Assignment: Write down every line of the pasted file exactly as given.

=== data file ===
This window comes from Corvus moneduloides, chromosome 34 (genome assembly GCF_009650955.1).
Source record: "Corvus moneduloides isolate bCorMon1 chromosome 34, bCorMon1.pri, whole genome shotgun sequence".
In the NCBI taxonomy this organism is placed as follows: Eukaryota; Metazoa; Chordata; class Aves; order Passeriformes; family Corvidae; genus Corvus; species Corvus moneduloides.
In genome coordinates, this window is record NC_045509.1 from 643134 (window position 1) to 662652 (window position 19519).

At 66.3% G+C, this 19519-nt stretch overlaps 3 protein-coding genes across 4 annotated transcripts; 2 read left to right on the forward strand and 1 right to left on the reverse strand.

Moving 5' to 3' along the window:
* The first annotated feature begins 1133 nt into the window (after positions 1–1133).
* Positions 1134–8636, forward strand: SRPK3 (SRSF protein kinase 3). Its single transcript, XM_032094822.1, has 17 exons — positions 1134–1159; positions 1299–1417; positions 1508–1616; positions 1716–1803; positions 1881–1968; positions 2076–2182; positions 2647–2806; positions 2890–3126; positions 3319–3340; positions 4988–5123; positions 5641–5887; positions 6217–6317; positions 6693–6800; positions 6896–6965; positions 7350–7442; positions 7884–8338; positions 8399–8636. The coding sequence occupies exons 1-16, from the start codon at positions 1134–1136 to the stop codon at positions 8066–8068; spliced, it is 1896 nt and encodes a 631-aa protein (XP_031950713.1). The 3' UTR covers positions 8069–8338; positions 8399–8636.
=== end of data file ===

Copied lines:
This window comes from Corvus moneduloides, chromosome 34 (genome assembly GCF_009650955.1).
Source record: "Corvus moneduloides isolate bCorMon1 chromosome 34, bCorMon1.pri, whole genome shotgun sequence".
In the NCBI taxonomy this organism is placed as follows: Eukaryota; Metazoa; Chordata; class Aves; order Passeriformes; family Corvidae; genus Corvus; species Corvus moneduloides.
In genome coordinates, this window is record NC_045509.1 from 643134 (window position 1) to 662652 (window position 19519).

At 66.3% G+C, this 19519-nt stretch overlaps 3 protein-coding genes across 4 annotated transcripts; 2 read left to right on the forward strand and 1 right to left on the reverse strand.

Moving 5' to 3' along the window:
* The first annotated feature begins 1133 nt into the window (after positions 1–1133).
* Positions 1134–8636, forward strand: SRPK3 (SRSF protein kinase 3). Its single transcript, XM_032094822.1, has 17 exons — positions 1134–1159; positions 1299–1417; positions 1508–1616; positions 1716–1803; positions 1881–1968; positions 2076–2182; positions 2647–2806; positions 2890–3126; positions 3319–3340; positions 4988–5123; positions 5641–5887; positions 6217–6317; positions 6693–6800; positions 6896–6965; positions 7350–7442; positions 7884–8338; positions 8399–8636. The coding sequence occupies exons 1-16, from the start codon at positions 1134–1136 to the stop codon at positions 8066–8068; spliced, it is 1896 nt and encodes a 631-aa protein (XP_031950713.1). The 3' UTR covers positions 8069–8338; positions 8399–8636.